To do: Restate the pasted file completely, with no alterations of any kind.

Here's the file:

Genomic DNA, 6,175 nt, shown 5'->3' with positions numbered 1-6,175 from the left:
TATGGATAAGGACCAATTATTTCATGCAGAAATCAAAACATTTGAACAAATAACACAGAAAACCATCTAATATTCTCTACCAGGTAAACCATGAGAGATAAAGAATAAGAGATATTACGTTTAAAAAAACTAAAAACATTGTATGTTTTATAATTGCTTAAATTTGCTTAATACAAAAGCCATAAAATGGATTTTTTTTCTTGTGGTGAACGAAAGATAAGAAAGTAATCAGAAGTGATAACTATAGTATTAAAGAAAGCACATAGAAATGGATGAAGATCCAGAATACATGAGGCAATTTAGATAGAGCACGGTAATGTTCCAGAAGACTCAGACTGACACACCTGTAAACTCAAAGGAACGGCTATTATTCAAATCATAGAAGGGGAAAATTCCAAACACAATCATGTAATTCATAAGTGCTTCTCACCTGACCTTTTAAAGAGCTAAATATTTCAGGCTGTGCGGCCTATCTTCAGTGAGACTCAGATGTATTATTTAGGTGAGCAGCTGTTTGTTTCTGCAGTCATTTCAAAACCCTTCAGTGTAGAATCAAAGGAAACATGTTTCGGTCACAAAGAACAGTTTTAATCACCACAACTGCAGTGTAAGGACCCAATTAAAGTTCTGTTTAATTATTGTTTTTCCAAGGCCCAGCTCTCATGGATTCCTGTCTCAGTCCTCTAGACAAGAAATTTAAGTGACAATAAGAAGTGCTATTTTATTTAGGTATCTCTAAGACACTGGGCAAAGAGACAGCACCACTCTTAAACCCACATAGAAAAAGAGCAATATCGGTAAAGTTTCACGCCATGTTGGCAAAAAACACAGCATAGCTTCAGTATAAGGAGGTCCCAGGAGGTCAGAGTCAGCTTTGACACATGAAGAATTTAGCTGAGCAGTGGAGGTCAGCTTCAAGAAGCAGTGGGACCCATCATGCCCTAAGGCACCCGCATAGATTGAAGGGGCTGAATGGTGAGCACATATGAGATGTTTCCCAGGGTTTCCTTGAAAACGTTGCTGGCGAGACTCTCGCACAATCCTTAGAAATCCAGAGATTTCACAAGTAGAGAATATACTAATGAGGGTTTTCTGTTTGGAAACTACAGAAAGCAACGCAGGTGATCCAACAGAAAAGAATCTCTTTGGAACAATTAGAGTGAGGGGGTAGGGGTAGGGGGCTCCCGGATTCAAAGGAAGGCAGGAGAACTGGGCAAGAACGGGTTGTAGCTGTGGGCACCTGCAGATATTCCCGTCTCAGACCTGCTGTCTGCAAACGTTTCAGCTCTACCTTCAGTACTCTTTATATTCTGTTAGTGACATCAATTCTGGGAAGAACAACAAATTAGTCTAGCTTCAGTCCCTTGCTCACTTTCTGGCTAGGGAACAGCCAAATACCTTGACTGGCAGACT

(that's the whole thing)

Genomic DNA, 6,175 nt, shown 5'->3' with positions numbered 1-6,175 from the left:
TATGGATAAGGACCAATTATTTCATGCAGAAATCAAAACATTTGAACAAATAACACAGAAAACCATCTAATATTCTCTACCAGGTAAACCATGAGAGATAAAGAATAAGAGATATTACGTTTAAAAAAACTAAAAACATTGTATGTTTTATAATTGCTTAAATTTGCTTAATACAAAAGCCATAAAATGGATTTTTTTTCTTGTGGTGAACGAAAGATAAGAAAGTAATCAGAAGTGATAACTATAGTATTAAAGAAAGCACATAGAAATGGATGAAGATCCAGAATACATGAGGCAATTTAGATAGAGCACGGTAATGTTCCAGAAGACTCAGACTGACACACCTGTAAACTCAAAGGAACGGCTATTATTCAAATCATAGAAGGGGAAAATTCCAAACACAATCATGTAATTCATAAGTGCTTCTCACCTGACCTTTTAAAGAGCTAAATATTTCAGGCTGTGCGGCCTATCTTCAGTGAGACTCAGATGTATTATTTAGGTGAGCAGCTGTTTGTTTCTGCAGTCATTTCAAAACCCTTCAGTGTAGAATCAAAGGAAACATGTTTCGGTCACAAAGAACAGTTTTAATCACCACAACTGCAGTGTAAGGACCCAATTAAAGTTCTGTTTAATTATTGTTTTTCCAAGGCCCAGCTCTCATGGATTCCTGTCTCAGTCCTCTAGACAAGAAATTTAAGTGACAATAAGAAGTGCTATTTTATTTAGGTATCTCTAAGACACTGGGCAAAGAGACAGCACCACTCTTAAACCCACATAGAAAAAGAGCAATATCGGTAAAGTTTCACGCCATGTTGGCAAAAAACACAGCATAGCTTCAGTATAAGGAGGTCCCAGGAGGTCAGAGTCAGCTTTGACACATGAAGAATTTAGCTGAGCAGTGGAGGTCAGCTTCAAGAAGCAGTGGGACCCATCATGCCCTAAGGCACCCGCATAGATTGAAGGGGCTGAATGGTGAGCACATATGAGATGTTTCCCAGGGTTTCCTTGAAAACGTTGCTGGCGAGACTCTCGCACAATCCTTAGAAATCCAGAGATTTCACAAGTAGAGAATATACTAATGAGGGTTTTCTGTTTGGAAACTACAGAAAGCAACGCAGGTGATCCAACAGAAAAGAATCTCTTTGGAACAATTAGAGTGAGGGGGTAGGGGTAGGGGGCTCCCGGATTCAAAGGAAGGCAGGAGAACTGGGCAAGAACGGGTTGTAGCTGTGGGCACCTGCAGATATTCCCGTCTCAGACCTGCTGTCTGCAAACGTTTCAGCTCTACCTTCAGTACTCTTTATATTCTGTTAGTGACATCAATTCTGGGAAGAACAACAAATTAGTCTAGCTTCAGTCCCTTGCTCACTTTCTGGCTAGGGAACAGCCAAATACCTTGACTGGCAGACT